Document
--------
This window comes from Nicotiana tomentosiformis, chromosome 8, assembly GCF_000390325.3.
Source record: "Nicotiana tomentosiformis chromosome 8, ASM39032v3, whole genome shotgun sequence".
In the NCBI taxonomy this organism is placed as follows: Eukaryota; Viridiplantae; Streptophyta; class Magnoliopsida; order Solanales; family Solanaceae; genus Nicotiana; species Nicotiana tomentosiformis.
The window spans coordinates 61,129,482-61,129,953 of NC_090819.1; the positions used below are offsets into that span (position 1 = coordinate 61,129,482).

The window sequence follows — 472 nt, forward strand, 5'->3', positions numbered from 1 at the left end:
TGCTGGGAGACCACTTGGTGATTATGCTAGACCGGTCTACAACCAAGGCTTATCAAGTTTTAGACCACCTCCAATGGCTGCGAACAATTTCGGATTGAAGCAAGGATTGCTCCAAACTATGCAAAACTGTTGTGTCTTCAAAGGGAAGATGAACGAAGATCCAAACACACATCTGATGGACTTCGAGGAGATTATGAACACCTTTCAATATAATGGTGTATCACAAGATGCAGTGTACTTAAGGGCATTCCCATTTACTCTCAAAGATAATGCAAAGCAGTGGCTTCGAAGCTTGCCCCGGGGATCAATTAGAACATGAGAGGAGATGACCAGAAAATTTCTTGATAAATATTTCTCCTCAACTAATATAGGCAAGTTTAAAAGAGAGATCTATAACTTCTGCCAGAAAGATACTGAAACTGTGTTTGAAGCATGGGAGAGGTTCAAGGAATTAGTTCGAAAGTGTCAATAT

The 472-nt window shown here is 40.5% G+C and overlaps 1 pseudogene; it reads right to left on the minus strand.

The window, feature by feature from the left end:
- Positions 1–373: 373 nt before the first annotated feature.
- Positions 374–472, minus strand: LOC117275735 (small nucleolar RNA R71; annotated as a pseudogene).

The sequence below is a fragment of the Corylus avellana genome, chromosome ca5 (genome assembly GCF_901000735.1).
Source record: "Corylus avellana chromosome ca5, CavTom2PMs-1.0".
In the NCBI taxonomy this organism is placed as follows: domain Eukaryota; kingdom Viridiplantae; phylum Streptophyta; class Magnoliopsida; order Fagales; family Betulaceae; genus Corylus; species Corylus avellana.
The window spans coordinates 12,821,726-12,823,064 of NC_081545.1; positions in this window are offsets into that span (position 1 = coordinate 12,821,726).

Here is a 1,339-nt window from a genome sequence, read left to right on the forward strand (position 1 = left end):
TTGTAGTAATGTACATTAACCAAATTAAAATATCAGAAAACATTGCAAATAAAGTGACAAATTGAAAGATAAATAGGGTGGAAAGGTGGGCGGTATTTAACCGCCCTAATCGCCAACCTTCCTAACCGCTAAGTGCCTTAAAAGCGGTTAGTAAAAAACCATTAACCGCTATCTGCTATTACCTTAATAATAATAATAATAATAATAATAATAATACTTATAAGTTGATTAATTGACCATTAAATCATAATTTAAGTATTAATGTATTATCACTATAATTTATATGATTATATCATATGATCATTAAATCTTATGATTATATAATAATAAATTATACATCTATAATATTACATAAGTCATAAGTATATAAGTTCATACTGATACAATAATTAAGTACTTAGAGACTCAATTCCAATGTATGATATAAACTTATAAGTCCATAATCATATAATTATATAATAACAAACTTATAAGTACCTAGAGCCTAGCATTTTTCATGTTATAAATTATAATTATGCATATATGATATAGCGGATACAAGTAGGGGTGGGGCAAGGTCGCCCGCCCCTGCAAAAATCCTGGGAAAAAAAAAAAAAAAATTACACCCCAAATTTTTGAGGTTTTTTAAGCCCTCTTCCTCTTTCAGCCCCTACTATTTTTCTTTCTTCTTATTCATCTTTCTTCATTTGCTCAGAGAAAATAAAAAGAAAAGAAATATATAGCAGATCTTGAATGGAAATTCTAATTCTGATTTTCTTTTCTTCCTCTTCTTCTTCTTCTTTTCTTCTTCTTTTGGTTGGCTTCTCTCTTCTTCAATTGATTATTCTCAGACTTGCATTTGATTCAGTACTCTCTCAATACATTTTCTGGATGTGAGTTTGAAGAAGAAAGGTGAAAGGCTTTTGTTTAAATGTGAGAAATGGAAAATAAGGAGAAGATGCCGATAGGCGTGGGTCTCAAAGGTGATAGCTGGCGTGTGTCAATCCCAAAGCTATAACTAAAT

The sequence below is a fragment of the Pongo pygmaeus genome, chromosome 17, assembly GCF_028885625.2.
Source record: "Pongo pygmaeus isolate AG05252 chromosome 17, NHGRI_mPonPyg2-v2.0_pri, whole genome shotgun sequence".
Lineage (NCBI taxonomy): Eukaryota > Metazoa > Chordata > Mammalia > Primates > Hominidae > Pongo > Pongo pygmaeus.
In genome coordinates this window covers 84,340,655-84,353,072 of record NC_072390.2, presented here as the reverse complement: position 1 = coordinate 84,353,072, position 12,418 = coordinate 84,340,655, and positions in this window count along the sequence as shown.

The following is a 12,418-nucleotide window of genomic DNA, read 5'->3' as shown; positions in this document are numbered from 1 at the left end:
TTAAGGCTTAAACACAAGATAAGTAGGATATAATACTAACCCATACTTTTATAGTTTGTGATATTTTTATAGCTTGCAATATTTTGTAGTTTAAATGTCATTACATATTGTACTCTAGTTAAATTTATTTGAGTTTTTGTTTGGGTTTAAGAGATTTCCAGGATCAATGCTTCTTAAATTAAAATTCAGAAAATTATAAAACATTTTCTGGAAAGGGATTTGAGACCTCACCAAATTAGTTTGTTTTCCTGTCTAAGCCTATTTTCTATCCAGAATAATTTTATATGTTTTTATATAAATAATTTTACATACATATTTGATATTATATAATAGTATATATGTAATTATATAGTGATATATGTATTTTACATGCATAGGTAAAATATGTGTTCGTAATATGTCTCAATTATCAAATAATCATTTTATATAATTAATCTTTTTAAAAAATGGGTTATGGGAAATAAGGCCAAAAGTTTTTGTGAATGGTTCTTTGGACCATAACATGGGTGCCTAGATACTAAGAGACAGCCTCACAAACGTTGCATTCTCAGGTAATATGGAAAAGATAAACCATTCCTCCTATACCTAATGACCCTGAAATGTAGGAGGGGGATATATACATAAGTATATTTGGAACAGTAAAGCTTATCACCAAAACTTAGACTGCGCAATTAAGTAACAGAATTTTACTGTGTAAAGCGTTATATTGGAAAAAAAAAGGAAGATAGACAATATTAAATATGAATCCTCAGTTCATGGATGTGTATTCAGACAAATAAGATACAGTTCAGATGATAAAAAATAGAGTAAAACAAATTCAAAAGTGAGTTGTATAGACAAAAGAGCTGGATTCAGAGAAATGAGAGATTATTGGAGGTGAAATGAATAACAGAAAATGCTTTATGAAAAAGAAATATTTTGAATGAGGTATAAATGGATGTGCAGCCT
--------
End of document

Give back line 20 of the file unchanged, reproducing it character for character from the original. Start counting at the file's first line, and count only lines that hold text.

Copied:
In genome coordinates this window covers 84,340,655-84,353,072 of record NC_072390.2, presented here as the reverse complement: position 1 = coordinate 84,353,072, position 12,418 = coordinate 84,340,655, and positions in this window count along the sequence as shown.